A sportswriter spends eight months in Ireland, observing Gaelic football and hurling and living with the amateurs who coach and play the games.
Mendlowitz has found an enormously compelling story for Gaelic football and hurling, popular sports that fill NFL-sized stadiums in Ireland. The games are played by amateurs who will never see a dime for their efforts but for the pride of parish and county, a stark contrast, as the author states, to the hired guns in American sports. A staffer with the (Harrisonburg, Va.) Daily News-Record and a stringer for the Washington Post, Mendlowitz is a career sportswriter, and he is at his most effective when covering a game or the clubhouse. He deftly sets up a Gaelic match between Kilmurry and Ballina so readers can follow not only the action but individual footballers’ personal stories as they play out shot to shot. Likewise, the story of the much-maligned Kilnadeema/Leitrim hurling club literally betting on themselves is a wonderful little sports fable. He also captures the strain the Gaelic Athletic Association faces in preserving its amateur Gaelic football and hurling leagues as players sacrifice their family, health and day jobs while watching the money flow in soccer and rugby. Mendlowitz adds some great local color as he moves from parish to parish throughout his trip, incorporating some history of the Troubles in a section on clubs in Northern Ireland and the â€œCeltic Tiger” boom from earlier in the decade. But as he drifts further away from the game, his prose can sometimes be clunky and overly cute, dipping into needless first-person asides, bad metaphors and clichÃ©s, or just plain lazy writing.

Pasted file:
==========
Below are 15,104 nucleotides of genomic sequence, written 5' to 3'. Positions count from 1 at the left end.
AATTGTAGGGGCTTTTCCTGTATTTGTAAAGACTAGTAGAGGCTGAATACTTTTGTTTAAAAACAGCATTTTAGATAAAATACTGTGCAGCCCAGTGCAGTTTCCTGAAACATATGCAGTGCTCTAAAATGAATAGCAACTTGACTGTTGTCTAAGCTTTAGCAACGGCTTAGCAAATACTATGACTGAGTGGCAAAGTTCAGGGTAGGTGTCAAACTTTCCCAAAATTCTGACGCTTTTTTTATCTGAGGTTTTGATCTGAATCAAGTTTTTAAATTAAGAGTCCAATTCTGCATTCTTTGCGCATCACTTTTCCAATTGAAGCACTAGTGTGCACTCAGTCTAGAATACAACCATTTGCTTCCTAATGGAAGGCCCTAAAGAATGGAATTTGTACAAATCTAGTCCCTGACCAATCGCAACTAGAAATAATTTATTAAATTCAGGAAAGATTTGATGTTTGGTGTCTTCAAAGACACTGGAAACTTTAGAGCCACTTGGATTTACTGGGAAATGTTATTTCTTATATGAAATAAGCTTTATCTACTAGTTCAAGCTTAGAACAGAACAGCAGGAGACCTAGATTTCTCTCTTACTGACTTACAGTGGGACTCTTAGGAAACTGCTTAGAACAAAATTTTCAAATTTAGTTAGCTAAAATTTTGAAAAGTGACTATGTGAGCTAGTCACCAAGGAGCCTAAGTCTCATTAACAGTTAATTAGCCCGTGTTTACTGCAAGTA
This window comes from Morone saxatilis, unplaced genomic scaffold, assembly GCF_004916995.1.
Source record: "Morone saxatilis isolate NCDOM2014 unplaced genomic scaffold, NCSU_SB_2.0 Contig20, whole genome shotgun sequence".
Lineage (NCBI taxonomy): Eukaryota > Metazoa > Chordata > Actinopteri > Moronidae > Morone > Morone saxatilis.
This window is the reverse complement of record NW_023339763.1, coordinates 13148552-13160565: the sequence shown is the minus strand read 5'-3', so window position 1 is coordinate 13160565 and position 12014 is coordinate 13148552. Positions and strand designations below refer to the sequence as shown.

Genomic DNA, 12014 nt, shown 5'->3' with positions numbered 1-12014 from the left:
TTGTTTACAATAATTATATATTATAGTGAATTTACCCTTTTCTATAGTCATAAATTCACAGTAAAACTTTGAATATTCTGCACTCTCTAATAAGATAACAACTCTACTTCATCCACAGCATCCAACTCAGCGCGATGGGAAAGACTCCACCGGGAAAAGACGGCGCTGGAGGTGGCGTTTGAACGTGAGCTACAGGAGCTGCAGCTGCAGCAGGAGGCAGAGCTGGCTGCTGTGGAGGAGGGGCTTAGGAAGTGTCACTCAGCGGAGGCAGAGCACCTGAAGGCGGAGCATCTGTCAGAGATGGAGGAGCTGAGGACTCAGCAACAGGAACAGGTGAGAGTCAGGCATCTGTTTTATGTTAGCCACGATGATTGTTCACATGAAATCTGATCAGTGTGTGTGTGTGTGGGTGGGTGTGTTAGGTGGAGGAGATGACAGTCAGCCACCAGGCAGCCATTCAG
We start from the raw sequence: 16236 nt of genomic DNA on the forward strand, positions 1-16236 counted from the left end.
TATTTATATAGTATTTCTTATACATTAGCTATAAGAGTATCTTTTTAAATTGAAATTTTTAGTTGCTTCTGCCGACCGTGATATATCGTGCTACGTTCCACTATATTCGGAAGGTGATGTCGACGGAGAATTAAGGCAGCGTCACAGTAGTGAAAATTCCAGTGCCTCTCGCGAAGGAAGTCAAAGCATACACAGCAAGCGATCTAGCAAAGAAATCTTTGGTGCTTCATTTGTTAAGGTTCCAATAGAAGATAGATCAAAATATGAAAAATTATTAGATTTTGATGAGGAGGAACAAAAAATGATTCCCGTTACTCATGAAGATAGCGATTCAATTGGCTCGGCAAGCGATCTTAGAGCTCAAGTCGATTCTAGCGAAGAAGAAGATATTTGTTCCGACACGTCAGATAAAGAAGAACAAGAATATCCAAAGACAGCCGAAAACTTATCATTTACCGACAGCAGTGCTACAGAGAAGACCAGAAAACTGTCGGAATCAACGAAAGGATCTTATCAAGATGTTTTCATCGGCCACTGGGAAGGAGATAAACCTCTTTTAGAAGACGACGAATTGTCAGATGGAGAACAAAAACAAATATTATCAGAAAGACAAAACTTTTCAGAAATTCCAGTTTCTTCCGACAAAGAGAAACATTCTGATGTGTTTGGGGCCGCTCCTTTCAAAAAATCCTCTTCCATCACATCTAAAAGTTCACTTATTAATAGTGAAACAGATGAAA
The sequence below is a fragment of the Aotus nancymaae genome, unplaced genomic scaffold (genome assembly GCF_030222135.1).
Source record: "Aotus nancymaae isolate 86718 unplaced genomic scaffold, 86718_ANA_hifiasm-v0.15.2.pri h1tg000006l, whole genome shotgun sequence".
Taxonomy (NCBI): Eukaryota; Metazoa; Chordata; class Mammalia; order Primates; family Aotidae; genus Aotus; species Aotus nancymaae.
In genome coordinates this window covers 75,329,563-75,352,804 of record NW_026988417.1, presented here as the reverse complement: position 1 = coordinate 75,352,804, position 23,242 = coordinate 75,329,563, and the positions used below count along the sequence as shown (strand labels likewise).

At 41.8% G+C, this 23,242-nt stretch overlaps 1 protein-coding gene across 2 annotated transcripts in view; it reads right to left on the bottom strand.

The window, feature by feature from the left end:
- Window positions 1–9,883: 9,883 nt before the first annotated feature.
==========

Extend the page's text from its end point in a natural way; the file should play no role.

A good book that could be better with better editing, but that still has plenty to offer sports fans looking for something other than the standard star bios and team profiles.